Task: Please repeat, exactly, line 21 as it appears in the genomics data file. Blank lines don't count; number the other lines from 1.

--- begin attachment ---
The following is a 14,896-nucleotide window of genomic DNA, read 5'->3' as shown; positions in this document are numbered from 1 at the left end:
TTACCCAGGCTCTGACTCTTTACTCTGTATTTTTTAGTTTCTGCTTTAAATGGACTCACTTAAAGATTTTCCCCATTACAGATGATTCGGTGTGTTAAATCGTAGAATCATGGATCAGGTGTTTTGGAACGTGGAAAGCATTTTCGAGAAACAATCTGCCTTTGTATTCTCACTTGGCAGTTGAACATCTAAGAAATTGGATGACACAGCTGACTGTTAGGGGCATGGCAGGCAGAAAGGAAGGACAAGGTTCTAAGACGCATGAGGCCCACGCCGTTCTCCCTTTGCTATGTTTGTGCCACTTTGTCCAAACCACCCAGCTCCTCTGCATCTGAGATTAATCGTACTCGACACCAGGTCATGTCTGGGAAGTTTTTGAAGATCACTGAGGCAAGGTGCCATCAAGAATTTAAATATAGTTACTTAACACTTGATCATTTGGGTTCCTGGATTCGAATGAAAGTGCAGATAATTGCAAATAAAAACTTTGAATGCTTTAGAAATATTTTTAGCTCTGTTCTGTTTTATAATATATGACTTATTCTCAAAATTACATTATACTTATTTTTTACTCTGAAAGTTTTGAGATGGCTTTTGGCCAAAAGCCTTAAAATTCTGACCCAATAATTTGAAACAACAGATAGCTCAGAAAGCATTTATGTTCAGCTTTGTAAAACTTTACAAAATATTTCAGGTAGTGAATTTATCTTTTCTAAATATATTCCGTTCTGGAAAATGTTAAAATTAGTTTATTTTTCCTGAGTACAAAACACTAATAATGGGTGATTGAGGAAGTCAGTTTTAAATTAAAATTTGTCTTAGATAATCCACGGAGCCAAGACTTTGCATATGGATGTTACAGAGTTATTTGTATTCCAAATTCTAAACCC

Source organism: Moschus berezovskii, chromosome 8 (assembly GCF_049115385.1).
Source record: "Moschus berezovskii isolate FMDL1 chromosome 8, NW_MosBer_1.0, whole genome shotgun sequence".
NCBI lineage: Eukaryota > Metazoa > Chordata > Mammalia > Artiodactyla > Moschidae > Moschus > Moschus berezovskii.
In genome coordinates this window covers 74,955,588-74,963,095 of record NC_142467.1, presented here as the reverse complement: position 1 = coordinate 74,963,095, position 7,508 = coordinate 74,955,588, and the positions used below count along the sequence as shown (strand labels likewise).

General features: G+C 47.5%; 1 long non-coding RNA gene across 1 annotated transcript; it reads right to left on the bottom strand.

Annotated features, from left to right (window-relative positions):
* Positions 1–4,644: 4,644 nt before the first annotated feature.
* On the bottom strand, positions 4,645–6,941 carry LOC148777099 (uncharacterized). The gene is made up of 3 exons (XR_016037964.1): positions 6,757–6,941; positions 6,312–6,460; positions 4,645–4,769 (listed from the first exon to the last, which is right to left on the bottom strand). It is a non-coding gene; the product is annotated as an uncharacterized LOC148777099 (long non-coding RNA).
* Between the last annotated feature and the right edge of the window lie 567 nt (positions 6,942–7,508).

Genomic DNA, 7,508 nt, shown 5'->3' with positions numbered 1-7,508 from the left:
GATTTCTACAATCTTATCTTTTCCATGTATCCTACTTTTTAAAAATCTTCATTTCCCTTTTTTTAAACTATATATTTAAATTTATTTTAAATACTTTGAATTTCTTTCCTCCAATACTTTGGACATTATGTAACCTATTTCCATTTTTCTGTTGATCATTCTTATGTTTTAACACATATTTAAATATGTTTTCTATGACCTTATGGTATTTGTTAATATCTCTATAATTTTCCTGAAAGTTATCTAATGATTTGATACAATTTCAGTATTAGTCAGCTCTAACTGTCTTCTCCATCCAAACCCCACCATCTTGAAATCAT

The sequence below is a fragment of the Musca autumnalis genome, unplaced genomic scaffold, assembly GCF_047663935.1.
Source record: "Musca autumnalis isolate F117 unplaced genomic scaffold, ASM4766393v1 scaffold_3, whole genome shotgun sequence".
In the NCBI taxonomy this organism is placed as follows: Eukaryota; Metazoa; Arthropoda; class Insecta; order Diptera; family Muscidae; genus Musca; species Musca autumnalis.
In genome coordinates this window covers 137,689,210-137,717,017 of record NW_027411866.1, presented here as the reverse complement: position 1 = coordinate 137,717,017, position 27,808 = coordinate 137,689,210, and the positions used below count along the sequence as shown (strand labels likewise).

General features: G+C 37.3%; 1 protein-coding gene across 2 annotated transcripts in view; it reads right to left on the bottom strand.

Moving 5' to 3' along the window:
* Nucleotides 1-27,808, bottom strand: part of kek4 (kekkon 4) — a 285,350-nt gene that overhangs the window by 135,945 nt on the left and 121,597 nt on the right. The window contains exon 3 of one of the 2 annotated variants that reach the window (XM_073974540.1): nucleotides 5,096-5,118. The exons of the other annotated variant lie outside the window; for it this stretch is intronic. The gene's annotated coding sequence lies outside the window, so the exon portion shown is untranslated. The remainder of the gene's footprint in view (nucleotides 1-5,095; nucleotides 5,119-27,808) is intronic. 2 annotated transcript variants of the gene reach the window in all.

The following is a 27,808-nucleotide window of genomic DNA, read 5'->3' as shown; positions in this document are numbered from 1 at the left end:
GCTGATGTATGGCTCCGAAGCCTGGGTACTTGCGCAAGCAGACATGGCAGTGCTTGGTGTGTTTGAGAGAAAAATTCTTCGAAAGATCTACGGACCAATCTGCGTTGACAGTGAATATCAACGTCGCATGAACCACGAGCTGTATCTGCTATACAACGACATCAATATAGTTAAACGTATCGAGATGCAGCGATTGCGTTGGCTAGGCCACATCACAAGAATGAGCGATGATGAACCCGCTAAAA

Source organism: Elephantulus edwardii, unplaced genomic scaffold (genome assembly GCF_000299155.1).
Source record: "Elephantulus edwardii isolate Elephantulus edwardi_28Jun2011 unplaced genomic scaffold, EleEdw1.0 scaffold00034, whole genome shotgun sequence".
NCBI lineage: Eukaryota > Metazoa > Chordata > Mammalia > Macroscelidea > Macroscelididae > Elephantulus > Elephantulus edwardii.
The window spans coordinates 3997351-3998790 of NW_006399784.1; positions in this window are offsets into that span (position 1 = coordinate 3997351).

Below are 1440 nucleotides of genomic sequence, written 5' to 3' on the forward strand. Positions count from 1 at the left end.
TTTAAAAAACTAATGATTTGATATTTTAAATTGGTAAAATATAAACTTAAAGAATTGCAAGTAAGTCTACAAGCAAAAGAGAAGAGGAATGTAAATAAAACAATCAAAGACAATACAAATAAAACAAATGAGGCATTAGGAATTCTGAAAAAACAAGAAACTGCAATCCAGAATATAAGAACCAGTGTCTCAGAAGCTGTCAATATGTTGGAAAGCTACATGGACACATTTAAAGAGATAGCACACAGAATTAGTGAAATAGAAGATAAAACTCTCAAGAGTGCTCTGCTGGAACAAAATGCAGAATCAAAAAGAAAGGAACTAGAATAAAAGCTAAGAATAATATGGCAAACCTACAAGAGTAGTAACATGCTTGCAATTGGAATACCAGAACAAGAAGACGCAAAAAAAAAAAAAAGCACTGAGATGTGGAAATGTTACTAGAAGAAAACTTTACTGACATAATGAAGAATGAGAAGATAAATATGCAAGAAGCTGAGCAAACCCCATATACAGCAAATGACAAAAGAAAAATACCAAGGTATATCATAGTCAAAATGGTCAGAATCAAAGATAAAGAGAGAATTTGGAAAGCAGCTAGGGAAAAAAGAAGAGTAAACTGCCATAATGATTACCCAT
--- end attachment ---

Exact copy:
The following is a 27,808-nucleotide window of genomic DNA, read 5'->3' as shown; positions in this document are numbered from 1 at the left end: